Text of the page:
I am about to pull the trigger on a Crossfire PRO; however, I worry about my shop environmental conditions. Currently, my shop is in my barn. While I have everything I need for my welding and wood working, I do not have a conditioned work space. The humidity is what worries me the most. Has any one had either of the two models in less than ideal conditions for any length of time? I hope to have a fully conditioned shop finished in a little over a year from now, but that is not a guarantee. Thanks
I’ve got both. In my garage. No heat or cooling. In the winter I cut with the door closed and in the summer I leave it open.
Just get a good dehydrator (powered) or a big dessicant absorber or build a condensing unit (passive and nothing to break). @ctgolfer has pics of his up here. (BTW, his shop isn’t conditioned either. I’d bet lots of us are in that same boat.)
My shop has awsome heat in the summer and the AC is unbeleivable in the winter.
My biggest concern is condensation from strong temperature changes and weather events like fog. Not knowing what metals are used in its construction, the finish on the metal and how the electronics are sealed plays into it as well. Thanks for the replies. It puts my mind a little more at ease.
A copper pipe run allows for condensation that’s easy to drain and the air is usually so dry that a dessicant filter or Motorguard will easily take care of any remnants of moisture. You’ll just need a wall space of about 4x6ft for the looping run. It’s passive so nothing to breakdown or need more power for. Refrigerated systems work well too but you’ll need to power it.
Where you located? I live close to Tim’s Ford Lake. I’ve got a Schulz ADS20 air dryer and a Motorguard filter at the cutter and the filter element is always dry. I’ve got 20’ of black pipe between the compressor and dryer. I can’t believe how well the dryer works since you could take a shower a hose connected directly to the tank.
I guess I should have been a little more specific. While condensation in the air supply is a concern, it can be controlled in many ways. Thanks for the suggestions for dryer air though. My concern was for condensation on electronic components, drive components or anything else that corrosion would play havoc with.
I haven’t had an issue with the control box electronics even with big swings in humidity or those times when the water actually condenses on metal surfaces like the big tool cabinets.
For the lead screws make sure you put a little 3-in-1 other light machine oil on them to keep them rust free and running smoothly.
If you’re concerned about condensation giving you corrosion issues on electronics, I can tell you without hesitation the best thing to use is Corrosion X. I have had WiFi radio modules working outside, near my stream where the inside of the ‘waterproof’ enclosure had half of the circuitry under water - seriously - and it still worked with no corrosion. The stuff is messy as all get out, but man! Does it work well!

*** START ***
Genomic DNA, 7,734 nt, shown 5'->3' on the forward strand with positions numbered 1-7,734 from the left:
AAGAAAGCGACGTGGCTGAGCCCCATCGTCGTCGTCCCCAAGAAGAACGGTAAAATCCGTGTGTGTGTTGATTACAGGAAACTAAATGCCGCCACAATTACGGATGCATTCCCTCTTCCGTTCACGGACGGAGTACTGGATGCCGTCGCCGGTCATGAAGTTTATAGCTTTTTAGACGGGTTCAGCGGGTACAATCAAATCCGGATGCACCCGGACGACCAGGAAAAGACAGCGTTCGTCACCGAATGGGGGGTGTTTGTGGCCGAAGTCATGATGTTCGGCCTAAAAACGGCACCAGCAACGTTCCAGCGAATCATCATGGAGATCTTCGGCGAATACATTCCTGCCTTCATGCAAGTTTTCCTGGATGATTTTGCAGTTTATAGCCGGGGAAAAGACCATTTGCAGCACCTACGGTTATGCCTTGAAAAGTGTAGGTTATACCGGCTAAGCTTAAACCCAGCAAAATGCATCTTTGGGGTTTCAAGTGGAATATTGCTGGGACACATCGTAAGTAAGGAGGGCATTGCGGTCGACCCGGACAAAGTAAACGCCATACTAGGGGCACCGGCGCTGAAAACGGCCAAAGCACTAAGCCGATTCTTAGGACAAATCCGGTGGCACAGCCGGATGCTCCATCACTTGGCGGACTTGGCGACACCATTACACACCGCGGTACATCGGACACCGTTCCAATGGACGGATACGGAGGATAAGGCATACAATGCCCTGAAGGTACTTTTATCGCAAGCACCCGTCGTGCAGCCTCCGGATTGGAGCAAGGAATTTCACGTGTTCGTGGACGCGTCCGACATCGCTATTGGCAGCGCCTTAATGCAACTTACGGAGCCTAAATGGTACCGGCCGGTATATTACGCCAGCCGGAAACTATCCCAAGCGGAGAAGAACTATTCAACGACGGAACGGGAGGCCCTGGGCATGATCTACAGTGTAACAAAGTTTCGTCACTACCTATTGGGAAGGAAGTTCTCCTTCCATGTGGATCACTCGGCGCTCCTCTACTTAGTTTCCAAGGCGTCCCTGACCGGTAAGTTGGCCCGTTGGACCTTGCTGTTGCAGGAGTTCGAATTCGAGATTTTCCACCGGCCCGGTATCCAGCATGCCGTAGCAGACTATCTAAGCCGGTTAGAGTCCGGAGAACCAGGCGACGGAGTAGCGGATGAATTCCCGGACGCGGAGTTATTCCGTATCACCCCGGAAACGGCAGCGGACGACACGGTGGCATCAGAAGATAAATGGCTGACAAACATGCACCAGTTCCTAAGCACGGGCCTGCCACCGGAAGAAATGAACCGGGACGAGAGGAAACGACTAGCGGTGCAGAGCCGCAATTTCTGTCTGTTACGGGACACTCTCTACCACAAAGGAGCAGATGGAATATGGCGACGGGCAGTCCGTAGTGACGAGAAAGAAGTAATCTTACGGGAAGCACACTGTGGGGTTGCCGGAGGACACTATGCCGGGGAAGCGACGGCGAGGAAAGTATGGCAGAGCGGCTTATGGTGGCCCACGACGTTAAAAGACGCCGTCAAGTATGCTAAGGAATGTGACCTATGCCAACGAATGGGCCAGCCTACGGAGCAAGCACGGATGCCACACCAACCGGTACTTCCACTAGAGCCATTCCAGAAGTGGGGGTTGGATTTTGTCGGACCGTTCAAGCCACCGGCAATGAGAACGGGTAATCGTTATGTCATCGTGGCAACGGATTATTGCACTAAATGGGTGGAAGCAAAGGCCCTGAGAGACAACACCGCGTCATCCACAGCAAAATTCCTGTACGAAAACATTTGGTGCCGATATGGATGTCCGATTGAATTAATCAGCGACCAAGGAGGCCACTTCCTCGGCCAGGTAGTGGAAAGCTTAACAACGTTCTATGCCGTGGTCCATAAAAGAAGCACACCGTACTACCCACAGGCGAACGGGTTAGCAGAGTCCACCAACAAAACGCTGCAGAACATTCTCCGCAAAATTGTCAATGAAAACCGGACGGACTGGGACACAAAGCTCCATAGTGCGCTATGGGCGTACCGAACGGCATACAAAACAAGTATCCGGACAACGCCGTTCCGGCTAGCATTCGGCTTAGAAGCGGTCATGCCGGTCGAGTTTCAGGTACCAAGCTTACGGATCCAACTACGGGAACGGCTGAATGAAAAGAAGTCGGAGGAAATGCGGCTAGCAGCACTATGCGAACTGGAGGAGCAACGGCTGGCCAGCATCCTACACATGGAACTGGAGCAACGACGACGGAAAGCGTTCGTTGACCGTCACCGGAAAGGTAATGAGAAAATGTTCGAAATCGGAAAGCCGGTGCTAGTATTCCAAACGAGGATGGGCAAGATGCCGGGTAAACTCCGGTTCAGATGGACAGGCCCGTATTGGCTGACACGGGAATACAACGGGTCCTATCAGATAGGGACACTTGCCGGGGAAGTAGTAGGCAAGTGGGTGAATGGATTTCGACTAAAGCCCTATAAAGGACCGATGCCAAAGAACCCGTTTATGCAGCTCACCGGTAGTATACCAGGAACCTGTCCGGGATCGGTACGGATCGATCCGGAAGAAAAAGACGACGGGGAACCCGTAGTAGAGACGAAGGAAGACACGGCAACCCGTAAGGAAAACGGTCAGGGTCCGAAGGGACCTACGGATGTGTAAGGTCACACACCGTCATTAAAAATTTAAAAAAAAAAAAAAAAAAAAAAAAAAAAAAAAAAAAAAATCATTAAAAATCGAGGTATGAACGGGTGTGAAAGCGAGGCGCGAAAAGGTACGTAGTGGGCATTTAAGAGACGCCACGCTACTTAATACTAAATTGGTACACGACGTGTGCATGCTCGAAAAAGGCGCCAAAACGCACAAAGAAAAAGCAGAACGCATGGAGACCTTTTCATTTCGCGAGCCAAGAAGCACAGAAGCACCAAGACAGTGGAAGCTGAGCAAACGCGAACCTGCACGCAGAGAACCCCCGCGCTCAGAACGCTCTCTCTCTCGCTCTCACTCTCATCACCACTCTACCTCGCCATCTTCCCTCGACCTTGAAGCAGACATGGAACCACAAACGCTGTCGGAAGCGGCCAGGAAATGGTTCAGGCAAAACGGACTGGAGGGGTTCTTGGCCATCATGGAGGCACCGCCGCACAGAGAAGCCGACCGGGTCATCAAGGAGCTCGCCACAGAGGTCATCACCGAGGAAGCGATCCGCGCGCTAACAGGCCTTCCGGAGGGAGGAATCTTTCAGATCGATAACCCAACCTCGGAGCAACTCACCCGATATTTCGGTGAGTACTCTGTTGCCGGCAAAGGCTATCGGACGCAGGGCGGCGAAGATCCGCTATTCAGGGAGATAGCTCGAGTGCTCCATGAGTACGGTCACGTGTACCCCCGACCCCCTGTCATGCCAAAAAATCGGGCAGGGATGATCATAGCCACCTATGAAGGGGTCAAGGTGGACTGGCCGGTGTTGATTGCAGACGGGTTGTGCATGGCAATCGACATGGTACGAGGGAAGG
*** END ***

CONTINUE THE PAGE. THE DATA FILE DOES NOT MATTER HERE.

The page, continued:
I put it on every piece of electronics that’s going into an unconditioned space, and I have dozens out there! I’ve never had a corrosion problem where I’ve properly applied this stuff.
I should add that I’m in ‘Middle’, or as we say in this neighborhood, ‘Central’ North Carolina and, while we probably don’t have Humidity as ‘bad’ as yours (ours is only ‘good’ Humidity), it does tend to produce some occasional condensation
Thanks for the reassurance. I’d hate to spend the coin on something with a limited shelf life.
The Corrosion X looks interesting and the pricing didn’t look that bad either. I’m gonna try it out on some stuff that is already in the soup, so to speak.
A little goes a long long way. Also, don’t get drawn into their claim that it’s a ‘spray’ bottle. This stuff doesn’t spray, it clings to itself too well to atomize. What I generally do is squirt a stream into a paper cup and then use an acid brush to literally ‘paint’ it on to the surfaces I want protected. I think my 32 oz bottle has lasted 2 years and it’s still going strong.
Well, I went ahead a pulled the trigger on a Pro model. Now I have 2 to 3 months to learn Fusion 360 and improve my air dryer setup.
I have the pro in my shop, no AC where its at and is is really humid here in NC. I have seen light surface rust on the lead screws. I keep them sprayed down with oil and that seems to help.
do yourself a favor and buy sheetcam, it is well worth it.
Hello from West TN. I agree Sheetcam is a lot easier than fusion.
My Goat Shed build…grab a couple drinks and enjoy…heck need to update thread
Waiting to see what winter brings
Well your Goat Shed Shop is nicer then my barn! Great thread.
Please don’t encourage him!